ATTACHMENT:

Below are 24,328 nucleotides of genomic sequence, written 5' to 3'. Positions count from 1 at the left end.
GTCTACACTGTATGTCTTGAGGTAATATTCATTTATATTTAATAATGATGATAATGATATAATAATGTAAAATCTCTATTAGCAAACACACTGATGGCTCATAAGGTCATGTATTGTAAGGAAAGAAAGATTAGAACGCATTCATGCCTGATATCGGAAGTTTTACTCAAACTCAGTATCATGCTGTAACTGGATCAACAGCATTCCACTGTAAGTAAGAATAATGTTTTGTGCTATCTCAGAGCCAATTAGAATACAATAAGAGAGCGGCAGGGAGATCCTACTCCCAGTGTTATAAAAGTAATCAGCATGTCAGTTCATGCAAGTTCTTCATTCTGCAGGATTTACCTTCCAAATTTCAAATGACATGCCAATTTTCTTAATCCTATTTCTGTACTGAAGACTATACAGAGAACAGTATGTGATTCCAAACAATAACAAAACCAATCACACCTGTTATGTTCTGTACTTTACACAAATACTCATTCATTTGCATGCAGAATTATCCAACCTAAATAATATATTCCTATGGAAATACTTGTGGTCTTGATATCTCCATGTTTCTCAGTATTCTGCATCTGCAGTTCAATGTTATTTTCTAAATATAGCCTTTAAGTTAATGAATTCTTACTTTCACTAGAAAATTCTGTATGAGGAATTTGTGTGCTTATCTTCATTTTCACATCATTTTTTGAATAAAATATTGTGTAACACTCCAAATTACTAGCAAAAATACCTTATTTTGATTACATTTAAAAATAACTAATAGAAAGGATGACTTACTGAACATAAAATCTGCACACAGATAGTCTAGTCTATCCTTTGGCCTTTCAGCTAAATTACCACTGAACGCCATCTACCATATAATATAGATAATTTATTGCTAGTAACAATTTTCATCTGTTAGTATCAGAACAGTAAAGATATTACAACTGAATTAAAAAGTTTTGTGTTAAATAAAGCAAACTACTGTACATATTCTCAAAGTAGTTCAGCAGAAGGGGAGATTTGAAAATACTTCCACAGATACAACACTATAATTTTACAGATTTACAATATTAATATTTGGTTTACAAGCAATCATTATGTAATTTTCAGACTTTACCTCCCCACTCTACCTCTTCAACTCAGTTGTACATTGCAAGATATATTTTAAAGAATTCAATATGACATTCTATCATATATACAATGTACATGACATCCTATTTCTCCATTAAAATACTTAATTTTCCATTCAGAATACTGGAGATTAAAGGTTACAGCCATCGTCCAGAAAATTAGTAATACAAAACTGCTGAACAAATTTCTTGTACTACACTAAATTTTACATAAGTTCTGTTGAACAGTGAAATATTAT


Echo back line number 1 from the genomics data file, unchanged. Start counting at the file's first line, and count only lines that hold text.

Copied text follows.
Below are 24,328 nucleotides of genomic sequence, written 5' to 3'. Positions count from 1 at the left end.